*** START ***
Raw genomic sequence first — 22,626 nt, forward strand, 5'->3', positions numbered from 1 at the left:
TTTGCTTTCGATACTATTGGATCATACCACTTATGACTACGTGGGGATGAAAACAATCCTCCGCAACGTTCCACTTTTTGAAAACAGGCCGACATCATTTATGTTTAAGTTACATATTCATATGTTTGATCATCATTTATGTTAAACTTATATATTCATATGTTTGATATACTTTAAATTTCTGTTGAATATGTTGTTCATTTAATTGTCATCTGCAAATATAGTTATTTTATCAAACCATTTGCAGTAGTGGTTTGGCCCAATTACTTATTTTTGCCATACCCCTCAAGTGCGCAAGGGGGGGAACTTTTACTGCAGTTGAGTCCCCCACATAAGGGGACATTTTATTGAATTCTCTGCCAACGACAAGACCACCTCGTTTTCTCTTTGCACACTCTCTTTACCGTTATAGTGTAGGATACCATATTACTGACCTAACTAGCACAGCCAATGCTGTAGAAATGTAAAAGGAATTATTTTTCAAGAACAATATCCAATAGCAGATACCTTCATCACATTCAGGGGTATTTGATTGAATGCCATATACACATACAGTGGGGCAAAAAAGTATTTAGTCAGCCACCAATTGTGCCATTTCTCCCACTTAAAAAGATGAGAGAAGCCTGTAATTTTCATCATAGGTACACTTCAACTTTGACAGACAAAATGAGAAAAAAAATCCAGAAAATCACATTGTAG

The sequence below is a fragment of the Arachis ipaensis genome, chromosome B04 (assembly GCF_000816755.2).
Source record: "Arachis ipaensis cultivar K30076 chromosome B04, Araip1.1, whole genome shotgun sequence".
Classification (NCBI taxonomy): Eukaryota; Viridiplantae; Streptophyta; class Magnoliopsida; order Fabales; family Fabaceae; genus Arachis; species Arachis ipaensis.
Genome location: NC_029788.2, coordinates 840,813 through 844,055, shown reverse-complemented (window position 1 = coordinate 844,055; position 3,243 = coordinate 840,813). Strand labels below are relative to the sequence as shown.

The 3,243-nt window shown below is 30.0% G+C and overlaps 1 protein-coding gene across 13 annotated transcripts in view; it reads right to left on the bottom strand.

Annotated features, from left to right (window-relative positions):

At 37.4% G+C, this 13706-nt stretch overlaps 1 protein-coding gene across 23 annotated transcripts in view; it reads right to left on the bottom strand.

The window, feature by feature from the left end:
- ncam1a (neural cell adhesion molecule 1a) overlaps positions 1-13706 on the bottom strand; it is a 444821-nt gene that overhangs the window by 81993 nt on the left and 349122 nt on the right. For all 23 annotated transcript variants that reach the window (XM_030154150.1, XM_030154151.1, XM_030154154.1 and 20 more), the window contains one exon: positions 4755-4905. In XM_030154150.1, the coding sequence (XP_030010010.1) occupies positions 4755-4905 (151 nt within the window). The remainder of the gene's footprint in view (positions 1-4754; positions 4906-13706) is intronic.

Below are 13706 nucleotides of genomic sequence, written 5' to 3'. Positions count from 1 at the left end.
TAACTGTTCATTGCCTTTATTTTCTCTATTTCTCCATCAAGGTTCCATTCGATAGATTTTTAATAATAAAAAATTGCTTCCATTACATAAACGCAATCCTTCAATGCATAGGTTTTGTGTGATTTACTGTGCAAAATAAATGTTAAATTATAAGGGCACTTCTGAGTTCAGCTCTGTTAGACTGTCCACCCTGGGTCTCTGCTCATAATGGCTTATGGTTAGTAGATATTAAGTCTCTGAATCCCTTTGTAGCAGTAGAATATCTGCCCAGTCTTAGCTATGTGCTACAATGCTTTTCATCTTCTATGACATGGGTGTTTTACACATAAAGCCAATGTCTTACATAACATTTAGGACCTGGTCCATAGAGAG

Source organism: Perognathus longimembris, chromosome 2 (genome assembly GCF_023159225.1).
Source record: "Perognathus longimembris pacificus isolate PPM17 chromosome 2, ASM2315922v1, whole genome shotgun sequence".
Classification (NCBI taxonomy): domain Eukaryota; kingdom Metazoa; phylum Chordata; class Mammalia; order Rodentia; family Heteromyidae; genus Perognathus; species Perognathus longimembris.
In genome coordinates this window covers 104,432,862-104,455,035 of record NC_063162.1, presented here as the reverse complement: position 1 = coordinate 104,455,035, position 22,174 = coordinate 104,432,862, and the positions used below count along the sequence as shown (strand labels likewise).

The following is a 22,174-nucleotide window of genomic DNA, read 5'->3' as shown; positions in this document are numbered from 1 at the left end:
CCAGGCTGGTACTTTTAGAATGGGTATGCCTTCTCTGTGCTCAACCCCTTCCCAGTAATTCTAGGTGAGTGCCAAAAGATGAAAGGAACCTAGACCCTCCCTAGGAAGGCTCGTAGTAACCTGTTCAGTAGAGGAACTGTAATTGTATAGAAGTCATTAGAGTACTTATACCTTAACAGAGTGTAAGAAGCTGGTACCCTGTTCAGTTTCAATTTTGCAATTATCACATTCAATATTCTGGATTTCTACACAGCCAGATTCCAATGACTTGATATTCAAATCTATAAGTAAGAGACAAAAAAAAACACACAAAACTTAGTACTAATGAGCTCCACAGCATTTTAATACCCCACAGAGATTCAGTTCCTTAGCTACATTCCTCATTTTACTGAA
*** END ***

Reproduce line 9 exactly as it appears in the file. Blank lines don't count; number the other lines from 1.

At 37.4% G+C, this 13706-nt stretch overlaps 1 protein-coding gene across 23 annotated transcripts in view; it reads right to left on the bottom strand.